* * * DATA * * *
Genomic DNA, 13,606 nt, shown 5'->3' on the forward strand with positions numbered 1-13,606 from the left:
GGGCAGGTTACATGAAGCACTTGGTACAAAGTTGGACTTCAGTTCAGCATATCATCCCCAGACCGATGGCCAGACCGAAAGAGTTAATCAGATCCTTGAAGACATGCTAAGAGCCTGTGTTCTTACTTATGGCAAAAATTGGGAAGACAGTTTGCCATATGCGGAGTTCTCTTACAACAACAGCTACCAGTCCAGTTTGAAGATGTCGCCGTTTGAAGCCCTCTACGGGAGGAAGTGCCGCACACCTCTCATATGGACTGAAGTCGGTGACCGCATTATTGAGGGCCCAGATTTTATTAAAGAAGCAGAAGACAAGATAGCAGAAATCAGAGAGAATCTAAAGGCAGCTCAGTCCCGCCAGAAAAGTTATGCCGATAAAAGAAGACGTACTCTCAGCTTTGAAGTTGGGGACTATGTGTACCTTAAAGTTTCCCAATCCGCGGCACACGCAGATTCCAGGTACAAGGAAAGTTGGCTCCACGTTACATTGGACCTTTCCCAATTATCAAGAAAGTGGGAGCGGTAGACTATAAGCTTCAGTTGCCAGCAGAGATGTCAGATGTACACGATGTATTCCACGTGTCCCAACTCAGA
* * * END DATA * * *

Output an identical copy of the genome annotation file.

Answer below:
Genomic DNA, 13,606 nt, shown 5'->3' on the forward strand with positions numbered 1-13,606 from the left:
GGGCAGGTTACATGAAGCACTTGGTACAAAGTTGGACTTCAGTTCAGCATATCATCCCCAGACCGATGGCCAGACCGAAAGAGTTAATCAGATCCTTGAAGACATGCTAAGAGCCTGTGTTCTTACTTATGGCAAAAATTGGGAAGACAGTTTGCCATATGCGGAGTTCTCTTACAACAACAGCTACCAGTCCAGTTTGAAGATGTCGCCGTTTGAAGCCCTCTACGGGAGGAAGTGCCGCACACCTCTCATATGGACTGAAGTCGGTGACCGCATTATTGAGGGCCCAGATTTTATTAAAGAAGCAGAAGACAAGATAGCAGAAATCAGAGAGAATCTAAAGGCAGCTCAGTCCCGCCAGAAAAGTTATGCCGATAAAAGAAGACGTACTCTCAGCTTTGAAGTTGGGGACTATGTGTACCTTAAAGTTTCCCAATCCGCGGCACACGCAGATTCCAGGTACAAGGAAAGTTGGCTCCACGTTACATTGGACCTTTCCCAATTATCAAGAAAGTGGGAGCGGTAGACTATAAGCTTCAGTTGCCAGCAGAGATGTCAGATGTACACGATGTATTCCACGTGTCCCAACTCAGA